Additional Media

Oral Histories

By Edwin J. Santos Rodriguez (Electrical Engineering), Pierucci Aponte Andujar (English), Fabiola del Valle Sanchez (English), and Andrea Valdes Valderrama (English).

Additional Media

Radio Broadcasts

By Jonathan Acevedo (English), Janely Rentas (Microbiology), Issac Rodriguez Aponte (Software Engineering), and Kidanny J. Medina Droz (Microbiology).

Additional Media

Water Quality

By Kevin Lopez Matias (Biology), Astrid Zapata De Jesus (Microbiology), Juan M. Perez Gonzalez (Civil Engineering), Allyson Vargas Ortiz (Biology), and Andres Perez Colon (Economics).

Additional Media

Ethnomusicology

By Julisa Figueroa Echevarria (Plastic Arts), Grace Lucca Feliciano (Human Resources & Marketing), and Angelic Lucca Feliciano (Humanities).

Additional Media

Homelessness and Abandoned Spaces

By Bryan Ramos Romero (English), Kiara Rivera Santiago (English), Daniela Mulero Morales (Political Science), and Joe Centeno Reyes (English).

Additional Media

Children’s Literatures

By Adriana Montes Pacheco (Agribusiness), Sharon M. Nieves Ferrar (Physics), Francheska Morales Garcia (Theoretical Physics), and Yarelis Marcial Acevedo (English).

Additional Media

Photography

By Joelys Tardy Vargas (Industrial Microbiology), Kiara Velez Velez (Agronomy), Aixamar Ramos Acevedo (Agronomy), and Paola M. Rodriguez Garcia (English).

Our Point of View

University Partners
Community Partners

Each of the students, faculty, and community partners involved in the “Mi María” project survived category 5 Hurricane María, which brought new disasters born of insufficient government relief efforts. This mass listening project—designed to empower students and community by counteracting the silencing of Puerto Ricans—demonstrates the value of stories in seeking climate justice while connecting classrooms to communities. Working with community partners allowed us to collect and compare grassroots responses to disaster to record innovative and replicable responses.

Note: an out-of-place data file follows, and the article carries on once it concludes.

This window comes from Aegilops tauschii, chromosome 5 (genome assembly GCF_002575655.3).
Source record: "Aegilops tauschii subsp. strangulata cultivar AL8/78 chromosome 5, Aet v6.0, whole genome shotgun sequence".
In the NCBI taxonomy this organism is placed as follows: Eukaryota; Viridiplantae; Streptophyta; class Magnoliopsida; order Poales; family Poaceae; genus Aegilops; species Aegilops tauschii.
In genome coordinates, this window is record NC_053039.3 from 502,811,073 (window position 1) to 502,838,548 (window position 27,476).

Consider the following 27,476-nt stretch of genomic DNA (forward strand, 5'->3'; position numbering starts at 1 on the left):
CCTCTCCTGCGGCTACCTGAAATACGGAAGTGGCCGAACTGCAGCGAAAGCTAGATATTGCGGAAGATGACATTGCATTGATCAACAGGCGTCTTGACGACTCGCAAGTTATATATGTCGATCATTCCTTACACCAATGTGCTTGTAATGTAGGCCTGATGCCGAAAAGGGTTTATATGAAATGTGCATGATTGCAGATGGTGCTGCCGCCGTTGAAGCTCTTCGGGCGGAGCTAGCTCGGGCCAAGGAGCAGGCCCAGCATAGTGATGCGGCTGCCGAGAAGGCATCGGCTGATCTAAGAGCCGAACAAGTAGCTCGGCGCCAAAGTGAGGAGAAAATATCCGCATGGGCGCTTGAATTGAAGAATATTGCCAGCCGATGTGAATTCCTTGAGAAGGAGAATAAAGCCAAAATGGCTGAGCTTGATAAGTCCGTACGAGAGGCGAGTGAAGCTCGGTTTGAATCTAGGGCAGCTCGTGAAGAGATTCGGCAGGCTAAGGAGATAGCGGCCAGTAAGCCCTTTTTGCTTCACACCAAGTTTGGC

—University of Puerto Rico, Mayagüez

Fundación Surfrider Rincón is the Puerto Rican chapter of a global nonprofit that protects beaches, oceans, and waves. Their Blue Water Task Force educates, advocates for, and monitors ocean health. In the aftermath of Hurricane María, their attention turned to freshwater sources that potentially sickened those who drank from them. Under post-disaster conditions, the quality of already vulnerable coastal areas and freshwater sources is unreliable. The UPRM student collaboration with Surfrider helps us understand how to develop and mobilize citizen scientists in the wake of disaster.

—Fundación Surfrider Rincón

Contributors

University Partners

University of Puerto Rico, Mayagüez

Faculty Project Director Ricia A. Chansky
Students Yarelis Marcial Acevedo Aixamar Ramos Acevedo Jonathan S. Acevedo Nicole Alayon Rodniel Alviles-Morales Pierucci Aponte Andujar Isaac Rodriguez Aponte Jaffet Oneil Tubens Bassat Valerie Quinones Cordero Jeremy A. Villafañe Diaz Kidanny J. Medina Droz Grace Lucca Feliciano Ana Patron Fidalgo Julisa Figueroa Francheska Morales Garcia Paola M. Rodriguez Garcia Juan M. Perez Gonzalez Jerry Hernandez-Merced Astrid Zapata-De Jesus Kevin Lopez-Matias Angelic Lucca Naylah Ramos Martinez Dabnerys Y. Sanchez Milián Daysel M. Arroyo Morales Pura Arroyo Morales Daniela Mulero Sharon Nieves Tania Ocano Allyson Vargas Ortiz Joel Ortiz Adriana Montes Pacheco Sebastián Serrano Pagán Andres Perez Alex Ramos Ricardo Ramos Janely Rentas-Maldonado Joe Centeno Reyes Kiara Rivera-Santiago Andrea Rodriguez Edwin J. Santos Rodríguez Bryan Ramos Romero Jorge Sanchez Maria Cecilia Inigo Sanchez Brenda Flores Santiago Jose Segarra Fabiola del Valle Sánchez Joseph F. Cortijo Tanco Miguel Valazquez Andrea Valdes Valderrama Joelys Tardy Vargas Mitchell Perez Velez Kiara Velez Velez

Community Partners

Fundación Surfrider Rincón

Steve Tamar

Fundación de Culebra

Luz Rivera Cantwell

Sandra Farms

Israel Gonzalez
Sandra Gonzalez